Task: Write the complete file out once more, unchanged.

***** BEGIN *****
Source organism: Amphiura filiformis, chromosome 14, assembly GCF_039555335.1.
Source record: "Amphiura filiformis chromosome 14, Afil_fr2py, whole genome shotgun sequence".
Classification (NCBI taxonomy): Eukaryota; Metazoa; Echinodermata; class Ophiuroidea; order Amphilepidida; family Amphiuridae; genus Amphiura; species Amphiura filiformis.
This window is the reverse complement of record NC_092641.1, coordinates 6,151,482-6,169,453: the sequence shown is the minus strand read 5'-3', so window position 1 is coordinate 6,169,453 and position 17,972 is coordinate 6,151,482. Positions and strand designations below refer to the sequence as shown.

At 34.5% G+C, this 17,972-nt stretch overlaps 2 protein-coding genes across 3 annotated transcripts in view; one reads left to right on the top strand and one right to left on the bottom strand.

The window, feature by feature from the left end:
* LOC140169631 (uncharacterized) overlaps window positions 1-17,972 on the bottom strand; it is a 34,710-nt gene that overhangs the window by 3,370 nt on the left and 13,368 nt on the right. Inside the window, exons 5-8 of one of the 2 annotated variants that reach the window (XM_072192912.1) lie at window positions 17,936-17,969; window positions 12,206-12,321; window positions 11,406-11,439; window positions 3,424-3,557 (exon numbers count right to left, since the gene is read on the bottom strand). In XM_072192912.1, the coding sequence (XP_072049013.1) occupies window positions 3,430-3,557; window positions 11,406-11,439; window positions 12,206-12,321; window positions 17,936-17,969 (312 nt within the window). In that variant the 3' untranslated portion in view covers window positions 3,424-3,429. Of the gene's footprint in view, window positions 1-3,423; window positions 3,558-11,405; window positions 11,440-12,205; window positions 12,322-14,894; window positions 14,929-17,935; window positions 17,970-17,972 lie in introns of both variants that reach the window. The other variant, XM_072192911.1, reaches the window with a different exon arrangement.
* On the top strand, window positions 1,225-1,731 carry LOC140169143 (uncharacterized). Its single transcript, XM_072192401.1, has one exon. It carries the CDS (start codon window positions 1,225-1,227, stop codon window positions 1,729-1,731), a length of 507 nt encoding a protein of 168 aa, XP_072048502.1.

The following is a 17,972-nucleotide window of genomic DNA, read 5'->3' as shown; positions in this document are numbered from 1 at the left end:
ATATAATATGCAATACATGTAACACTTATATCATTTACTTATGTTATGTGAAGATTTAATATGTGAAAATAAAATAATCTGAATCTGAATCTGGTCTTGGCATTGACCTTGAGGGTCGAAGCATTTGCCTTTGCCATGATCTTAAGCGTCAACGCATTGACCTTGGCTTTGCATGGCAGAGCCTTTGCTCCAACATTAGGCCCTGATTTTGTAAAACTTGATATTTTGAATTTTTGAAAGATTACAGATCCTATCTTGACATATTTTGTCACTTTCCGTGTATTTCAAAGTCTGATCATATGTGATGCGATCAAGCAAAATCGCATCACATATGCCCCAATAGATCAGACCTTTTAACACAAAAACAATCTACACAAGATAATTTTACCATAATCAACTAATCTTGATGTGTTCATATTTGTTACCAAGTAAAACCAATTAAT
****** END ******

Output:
Source organism: Amphiura filiformis, chromosome 14, assembly GCF_039555335.1.
Source record: "Amphiura filiformis chromosome 14, Afil_fr2py, whole genome shotgun sequence".
Classification (NCBI taxonomy): Eukaryota; Metazoa; Echinodermata; class Ophiuroidea; order Amphilepidida; family Amphiuridae; genus Amphiura; species Amphiura filiformis.
This window is the reverse complement of record NC_092641.1, coordinates 6,151,482-6,169,453: the sequence shown is the minus strand read 5'-3', so window position 1 is coordinate 6,169,453 and position 17,972 is coordinate 6,151,482. Positions and strand designations below refer to the sequence as shown.

At 34.5% G+C, this 17,972-nt stretch overlaps 2 protein-coding genes across 3 annotated transcripts in view; one reads left to right on the top strand and one right to left on the bottom strand.

The window, feature by feature from the left end:
* LOC140169631 (uncharacterized) overlaps window positions 1-17,972 on the bottom strand; it is a 34,710-nt gene that overhangs the window by 3,370 nt on the left and 13,368 nt on the right. Inside the window, exons 5-8 of one of the 2 annotated variants that reach the window (XM_072192912.1) lie at window positions 17,936-17,969; window positions 12,206-12,321; window positions 11,406-11,439; window positions 3,424-3,557 (exon numbers count right to left, since the gene is read on the bottom strand). In XM_072192912.1, the coding sequence (XP_072049013.1) occupies window positions 3,430-3,557; window positions 11,406-11,439; window positions 12,206-12,321; window positions 17,936-17,969 (312 nt within the window). In that variant the 3' untranslated portion in view covers window positions 3,424-3,429. Of the gene's footprint in view, window positions 1-3,423; window positions 3,558-11,405; window positions 11,440-12,205; window positions 12,322-14,894; window positions 14,929-17,935; window positions 17,970-17,972 lie in introns of both variants that reach the window. The other variant, XM_072192911.1, reaches the window with a different exon arrangement.
* On the top strand, window positions 1,225-1,731 carry LOC140169143 (uncharacterized). Its single transcript, XM_072192401.1, has one exon. It carries the CDS (start codon window positions 1,225-1,227, stop codon window positions 1,729-1,731), a length of 507 nt encoding a protein of 168 aa, XP_072048502.1.

The following is a 17,972-nucleotide window of genomic DNA, read 5'->3' as shown; positions in this document are numbered from 1 at the left end:
ATATAATATGCAATACATGTAACACTTATATCATTTACTTATGTTATGTGAAGATTTAATATGTGAAAATAAAATAATCTGAATCTGAATCTGGTCTTGGCATTGACCTTGAGGGTCGAAGCATTTGCCTTTGCCATGATCTTAAGCGTCAACGCATTGACCTTGGCTTTGCATGGCAGAGCCTTTGCTCCAACATTAGGCCCTGATTTTGTAAAACTTGATATTTTGAATTTTTGAAAGATTACAGATCCTATCTTGACATATTTTGTCACTTTCCGTGTATTTCAAAGTCTGATCATATGTGATGCGATCAAGCAAAATCGCATCACATATGCCCCAATAGATCAGACCTTTTAACACAAAAACAATCTACACAAGATAATTTTACCATAATCAACTAATCTTGATGTGTTCATATTTGTTACCAAGTAAAACCAATTAAT